The bottom-line is that if you violate Google’s quality guidelines, you’re at risk of losing positions and traffic as a result of Penguin. That’s not fear-mongering, that’s a fact.
One of the most common violations of the quality guidelines is paying for inclusion in various link schemes:
Examples of link schemes can include:
- Links intended to manipulate PageRank
- Links to web spammers or bad neighborhoods on the web
- Excessive reciprocal links or excessive link exchanging (“Link to me and I’ll link to you.”)
- Buying or selling links that pass PageRank
Site-wide links are typically links found in a footer or header of a website that appears on every page on the website. These links are considered untrustworthy by Google since these are typically from company-owned domains (not a true third-party referral) or paid link relationships. Matt Cutts adds, “We’ve done a good job of ignoring boilerplate, site wide links. In the last few months, we’ve been trying to make the point that not only is link buying like that not doing any good, we’re turning the dial up to let people know that certain link spam techniques are a waste of money.”
What can I do now?
If you believe that your blog and/or website has been negatively impacted by an algorithm update, the first step is to calm down. Too many site owners are delirious with Panguinoia.
There are a variety of reasons why no one is reading your blog that have nothing to do with search engine updates.
Before doing anything, you need to diagnose the reason for your site’s ranking and traffic drop. The easiest way to discover if your rankings fell as a result of Google Penguin is to analyze your website’s traffic data. If your rankings (and traffic) took a noticeable dive on or around April 24, 2012, there’s a good chance it’s got something to do with Google Penguin. To get started, be sure to isolate your traffic data solely for Google organic search traffic, since this is the traffic source that Penguin would have impacted.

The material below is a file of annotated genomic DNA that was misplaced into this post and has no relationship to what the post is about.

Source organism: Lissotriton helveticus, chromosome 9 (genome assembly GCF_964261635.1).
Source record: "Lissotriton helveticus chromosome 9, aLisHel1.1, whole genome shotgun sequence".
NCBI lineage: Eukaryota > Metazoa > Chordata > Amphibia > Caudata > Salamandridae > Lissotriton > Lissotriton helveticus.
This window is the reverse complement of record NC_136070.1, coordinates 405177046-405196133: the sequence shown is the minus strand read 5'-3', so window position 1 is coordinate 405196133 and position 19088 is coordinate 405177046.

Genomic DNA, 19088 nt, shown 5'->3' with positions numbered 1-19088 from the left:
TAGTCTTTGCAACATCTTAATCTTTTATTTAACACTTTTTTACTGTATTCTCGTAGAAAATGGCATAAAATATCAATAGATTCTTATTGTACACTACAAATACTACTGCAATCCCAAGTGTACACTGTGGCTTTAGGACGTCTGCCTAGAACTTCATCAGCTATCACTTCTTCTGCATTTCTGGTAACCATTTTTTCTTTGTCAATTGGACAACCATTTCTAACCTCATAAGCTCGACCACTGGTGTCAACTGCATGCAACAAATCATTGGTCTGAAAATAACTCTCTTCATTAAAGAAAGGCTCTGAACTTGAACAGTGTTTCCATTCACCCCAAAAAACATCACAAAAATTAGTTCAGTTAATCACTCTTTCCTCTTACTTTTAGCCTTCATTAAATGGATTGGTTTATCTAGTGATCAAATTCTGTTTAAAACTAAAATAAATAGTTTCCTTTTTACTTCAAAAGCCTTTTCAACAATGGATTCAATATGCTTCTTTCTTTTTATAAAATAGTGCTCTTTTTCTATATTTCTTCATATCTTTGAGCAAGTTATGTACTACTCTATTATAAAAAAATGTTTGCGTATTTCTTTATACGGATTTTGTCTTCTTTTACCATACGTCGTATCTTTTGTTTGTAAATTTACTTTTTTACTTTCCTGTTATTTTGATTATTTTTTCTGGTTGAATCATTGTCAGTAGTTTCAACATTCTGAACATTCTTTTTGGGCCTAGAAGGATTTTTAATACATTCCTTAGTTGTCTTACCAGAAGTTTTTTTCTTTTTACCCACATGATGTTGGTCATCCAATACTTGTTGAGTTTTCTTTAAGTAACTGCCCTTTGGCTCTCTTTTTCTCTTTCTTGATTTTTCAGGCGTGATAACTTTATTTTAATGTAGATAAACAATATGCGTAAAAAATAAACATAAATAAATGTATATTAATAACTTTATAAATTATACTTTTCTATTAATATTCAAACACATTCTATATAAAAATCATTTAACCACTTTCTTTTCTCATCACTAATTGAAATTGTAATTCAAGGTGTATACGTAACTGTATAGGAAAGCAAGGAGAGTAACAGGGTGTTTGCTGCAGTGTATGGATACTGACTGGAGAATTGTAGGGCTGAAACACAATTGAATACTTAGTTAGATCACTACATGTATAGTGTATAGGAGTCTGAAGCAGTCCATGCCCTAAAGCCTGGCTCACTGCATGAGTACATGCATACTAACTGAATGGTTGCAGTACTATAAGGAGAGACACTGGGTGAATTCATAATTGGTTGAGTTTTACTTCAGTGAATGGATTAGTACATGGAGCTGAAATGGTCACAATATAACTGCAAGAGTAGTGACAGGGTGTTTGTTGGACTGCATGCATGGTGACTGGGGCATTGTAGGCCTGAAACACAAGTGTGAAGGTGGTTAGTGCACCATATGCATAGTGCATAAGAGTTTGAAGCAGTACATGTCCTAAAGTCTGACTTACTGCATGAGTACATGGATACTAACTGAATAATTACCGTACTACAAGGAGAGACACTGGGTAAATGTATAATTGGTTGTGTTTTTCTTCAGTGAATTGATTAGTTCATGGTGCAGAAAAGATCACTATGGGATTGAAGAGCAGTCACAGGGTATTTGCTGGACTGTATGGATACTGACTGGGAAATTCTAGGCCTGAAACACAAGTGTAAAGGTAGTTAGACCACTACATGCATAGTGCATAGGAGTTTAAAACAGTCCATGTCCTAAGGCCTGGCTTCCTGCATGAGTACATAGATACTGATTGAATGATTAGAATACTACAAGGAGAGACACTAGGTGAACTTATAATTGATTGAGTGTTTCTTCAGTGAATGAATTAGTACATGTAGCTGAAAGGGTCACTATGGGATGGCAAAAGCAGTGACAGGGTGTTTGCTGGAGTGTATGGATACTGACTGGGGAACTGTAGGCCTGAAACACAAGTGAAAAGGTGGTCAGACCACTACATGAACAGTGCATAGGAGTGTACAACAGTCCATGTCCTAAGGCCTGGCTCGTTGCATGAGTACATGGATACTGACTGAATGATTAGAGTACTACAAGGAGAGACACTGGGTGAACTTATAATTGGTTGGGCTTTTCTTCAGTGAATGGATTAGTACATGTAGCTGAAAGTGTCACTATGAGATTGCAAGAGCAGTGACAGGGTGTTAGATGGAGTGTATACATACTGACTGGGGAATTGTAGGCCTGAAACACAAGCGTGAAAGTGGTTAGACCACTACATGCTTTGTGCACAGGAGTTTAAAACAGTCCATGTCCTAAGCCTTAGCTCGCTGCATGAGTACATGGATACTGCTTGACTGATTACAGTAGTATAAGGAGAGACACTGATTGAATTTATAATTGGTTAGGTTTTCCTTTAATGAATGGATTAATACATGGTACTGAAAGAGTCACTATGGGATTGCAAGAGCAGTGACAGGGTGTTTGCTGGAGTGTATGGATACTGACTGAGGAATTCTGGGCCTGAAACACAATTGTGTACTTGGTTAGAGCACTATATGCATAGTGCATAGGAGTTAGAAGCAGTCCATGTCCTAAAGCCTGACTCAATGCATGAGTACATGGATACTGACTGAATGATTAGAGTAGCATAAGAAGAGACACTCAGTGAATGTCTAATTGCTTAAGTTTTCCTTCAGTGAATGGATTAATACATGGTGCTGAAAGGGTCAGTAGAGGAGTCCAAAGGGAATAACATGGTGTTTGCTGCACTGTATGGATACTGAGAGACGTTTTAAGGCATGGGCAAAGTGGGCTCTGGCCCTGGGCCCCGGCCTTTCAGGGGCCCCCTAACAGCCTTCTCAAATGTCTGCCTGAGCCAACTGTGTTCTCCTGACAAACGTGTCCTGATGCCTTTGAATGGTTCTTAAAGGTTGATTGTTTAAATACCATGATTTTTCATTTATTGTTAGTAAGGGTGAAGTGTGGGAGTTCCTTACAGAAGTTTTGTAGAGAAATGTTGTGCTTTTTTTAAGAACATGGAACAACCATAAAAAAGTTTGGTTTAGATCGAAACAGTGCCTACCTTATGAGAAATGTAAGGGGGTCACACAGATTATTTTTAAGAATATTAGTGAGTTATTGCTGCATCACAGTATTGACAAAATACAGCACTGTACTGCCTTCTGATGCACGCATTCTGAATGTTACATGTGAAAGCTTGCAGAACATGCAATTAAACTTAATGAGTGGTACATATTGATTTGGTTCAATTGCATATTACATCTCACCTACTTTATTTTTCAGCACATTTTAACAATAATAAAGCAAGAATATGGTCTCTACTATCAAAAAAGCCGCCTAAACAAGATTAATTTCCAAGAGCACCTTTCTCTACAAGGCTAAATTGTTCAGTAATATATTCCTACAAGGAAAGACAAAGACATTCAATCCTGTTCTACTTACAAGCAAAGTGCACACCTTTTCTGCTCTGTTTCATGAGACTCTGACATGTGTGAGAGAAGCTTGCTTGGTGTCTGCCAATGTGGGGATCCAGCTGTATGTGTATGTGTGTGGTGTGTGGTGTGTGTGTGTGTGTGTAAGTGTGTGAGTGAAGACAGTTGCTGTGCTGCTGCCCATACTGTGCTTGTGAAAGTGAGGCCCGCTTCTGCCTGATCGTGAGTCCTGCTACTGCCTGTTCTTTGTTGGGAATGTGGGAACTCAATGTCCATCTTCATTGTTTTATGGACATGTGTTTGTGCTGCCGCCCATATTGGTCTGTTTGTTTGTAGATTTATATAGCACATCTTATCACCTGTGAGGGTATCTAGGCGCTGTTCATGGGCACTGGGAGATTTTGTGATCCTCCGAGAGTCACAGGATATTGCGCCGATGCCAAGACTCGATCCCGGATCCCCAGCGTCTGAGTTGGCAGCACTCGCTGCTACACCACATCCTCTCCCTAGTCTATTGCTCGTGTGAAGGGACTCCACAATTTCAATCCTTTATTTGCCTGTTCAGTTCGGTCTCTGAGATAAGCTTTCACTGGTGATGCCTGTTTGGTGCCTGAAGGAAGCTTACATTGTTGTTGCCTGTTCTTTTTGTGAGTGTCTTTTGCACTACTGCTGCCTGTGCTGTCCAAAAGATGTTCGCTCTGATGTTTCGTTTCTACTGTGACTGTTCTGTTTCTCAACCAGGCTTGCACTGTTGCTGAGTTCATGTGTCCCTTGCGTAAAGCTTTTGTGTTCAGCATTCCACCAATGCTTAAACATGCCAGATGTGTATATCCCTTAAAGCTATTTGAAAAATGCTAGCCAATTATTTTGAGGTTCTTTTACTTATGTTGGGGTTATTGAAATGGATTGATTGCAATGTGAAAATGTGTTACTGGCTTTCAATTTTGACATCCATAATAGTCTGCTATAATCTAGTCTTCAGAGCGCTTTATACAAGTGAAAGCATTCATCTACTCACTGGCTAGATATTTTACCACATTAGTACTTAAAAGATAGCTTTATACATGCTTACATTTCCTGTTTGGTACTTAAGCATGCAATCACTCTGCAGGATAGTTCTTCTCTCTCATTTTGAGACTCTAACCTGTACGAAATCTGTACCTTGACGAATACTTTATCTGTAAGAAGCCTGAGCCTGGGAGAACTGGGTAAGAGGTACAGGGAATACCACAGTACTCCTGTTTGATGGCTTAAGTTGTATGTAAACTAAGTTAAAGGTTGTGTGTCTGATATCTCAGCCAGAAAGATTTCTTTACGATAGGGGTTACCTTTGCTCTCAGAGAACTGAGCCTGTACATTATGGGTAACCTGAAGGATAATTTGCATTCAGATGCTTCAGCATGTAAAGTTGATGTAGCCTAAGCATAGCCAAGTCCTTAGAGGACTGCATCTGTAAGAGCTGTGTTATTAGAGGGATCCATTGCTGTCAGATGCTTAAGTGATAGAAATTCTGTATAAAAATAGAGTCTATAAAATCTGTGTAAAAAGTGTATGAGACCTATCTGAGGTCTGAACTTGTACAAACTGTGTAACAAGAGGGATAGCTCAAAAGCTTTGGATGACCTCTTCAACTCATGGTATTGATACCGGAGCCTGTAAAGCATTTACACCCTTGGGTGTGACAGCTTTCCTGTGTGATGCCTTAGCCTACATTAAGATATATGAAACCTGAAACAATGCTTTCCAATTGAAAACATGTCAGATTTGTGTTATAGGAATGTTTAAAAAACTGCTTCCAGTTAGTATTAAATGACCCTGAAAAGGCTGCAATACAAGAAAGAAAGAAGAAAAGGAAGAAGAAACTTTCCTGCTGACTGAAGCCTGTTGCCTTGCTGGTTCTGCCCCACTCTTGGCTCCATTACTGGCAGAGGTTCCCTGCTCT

If you’re confident that you’ve suffered from one of these updates, the next step is to stop doing what the updates are designed to filter: thin content & violations of quality guidelines.
So, what counts as a high-quality site according to Google? Here’s some guidance from Google:
- Would you trust the information presented in this article?
- Is this article written by an expert or enthusiast who knows the topic well, or is it more shallow in nature?
- Does the site have duplicate, overlapping, or redundant articles on the same or similar topics with slightly different keyword variations?
- Would you be comfortable giving your credit card information to this site?
- Does this article have spelling, stylistic, or factual errors?
- Are the topics driven by genuine interests of readers of the site, or does the site generate content by attempting to guess what might rank well in search engines?
- Does the article provide original content or information, original reporting, original research, or original analysis?
- Does the page provide substantial value when compared to other pages in search results?
- How much quality control is done on content?